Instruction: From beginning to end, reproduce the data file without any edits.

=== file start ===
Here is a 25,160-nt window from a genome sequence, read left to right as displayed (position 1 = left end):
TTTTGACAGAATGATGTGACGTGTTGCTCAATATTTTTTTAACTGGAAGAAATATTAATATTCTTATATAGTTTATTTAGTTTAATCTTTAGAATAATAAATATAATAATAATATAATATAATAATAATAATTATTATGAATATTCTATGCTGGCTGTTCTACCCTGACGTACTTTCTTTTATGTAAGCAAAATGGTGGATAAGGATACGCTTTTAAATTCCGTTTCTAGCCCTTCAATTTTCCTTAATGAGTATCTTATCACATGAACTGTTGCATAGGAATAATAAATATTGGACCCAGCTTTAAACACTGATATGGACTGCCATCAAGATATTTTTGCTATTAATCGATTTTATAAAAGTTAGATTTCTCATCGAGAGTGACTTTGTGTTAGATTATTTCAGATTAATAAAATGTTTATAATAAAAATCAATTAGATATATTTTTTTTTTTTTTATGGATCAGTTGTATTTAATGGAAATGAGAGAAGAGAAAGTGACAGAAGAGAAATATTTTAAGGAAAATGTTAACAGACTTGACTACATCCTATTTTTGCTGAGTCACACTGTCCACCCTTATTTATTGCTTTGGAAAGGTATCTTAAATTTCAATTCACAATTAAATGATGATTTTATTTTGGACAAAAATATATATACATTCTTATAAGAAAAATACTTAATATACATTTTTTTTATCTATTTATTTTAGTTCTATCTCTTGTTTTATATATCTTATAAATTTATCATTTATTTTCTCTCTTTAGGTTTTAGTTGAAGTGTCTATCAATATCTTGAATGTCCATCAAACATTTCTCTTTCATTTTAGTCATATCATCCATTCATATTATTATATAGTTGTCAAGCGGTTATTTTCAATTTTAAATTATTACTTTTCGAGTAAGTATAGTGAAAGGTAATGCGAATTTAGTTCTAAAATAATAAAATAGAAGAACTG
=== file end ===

Here is a 25,160-nt window from a genome sequence, read left to right as displayed (position 1 = left end):
TTTTGACAGAATGATGTGACGTGTTGCTCAATATTTTTTTAACTGGAAGAAATATTAATATTCTTATATAGTTTATTTAGTTTAATCTTTAGAATAATAAATATAATAATAATATAATATAATAATAATAATTATTATGAATATTCTATGCTGGCTGTTCTACCCTGACGTACTTTCTTTTATGTAAGCAAAATGGTGGATAAGGATACGCTTTTAAATTCCGTTTCTAGCCCTTCAATTTTCCTTAATGAGTATCTTATCACATGAACTGTTGCATAGGAATAATAAATATTGGACCCAGCTTTAAACACTGATATGGACTGCCATCAAGATATTTTTGCTATTAATCGATTTTATAAAAGTTAGATTTCTCATCGAGAGTGACTTTGTGTTAGATTATTTCAGATTAATAAAATGTTTATAATAAAAATCAATTAGATATATTTTTTTTTTTTTTATGGATCAGTTGTATTTAATGGAAATGAGAGAAGAGAAAGTGACAGAAGAGAAATATTTTAAGGAAAATGTTAACAGACTTGACTACATCCTATTTTTGCTGAGTCACACTGTCCACCCTTATTTATTGCTTTGGAAAGGTATCTTAAATTTCAATTCACAATTAAATGATGATTTTATTTTGGACAAAAATATATATACATTCTTATAAGAAAAATACTTAATATACATTTTTTTTATCTATTTATTTTAGTTCTATCTCTTGTTTTATATATCTTATAAATTTATCATTTATTTTCTCTCTTTAGGTTTTAGTTGAAGTGTCTATCAATATCTTGAATGTCCATCAAACATTTCTCTTTCATTTTAGTCATATCATCCATTCATATTATTATATAGTTGTCAAGCGGTTATTTTCAATTTTAAATTATTACTTTTCGAGTAAGTATAGTGAAAGGTAATGCGAATTTAGTTCTAAAATAATAAAATAGAAGAACTG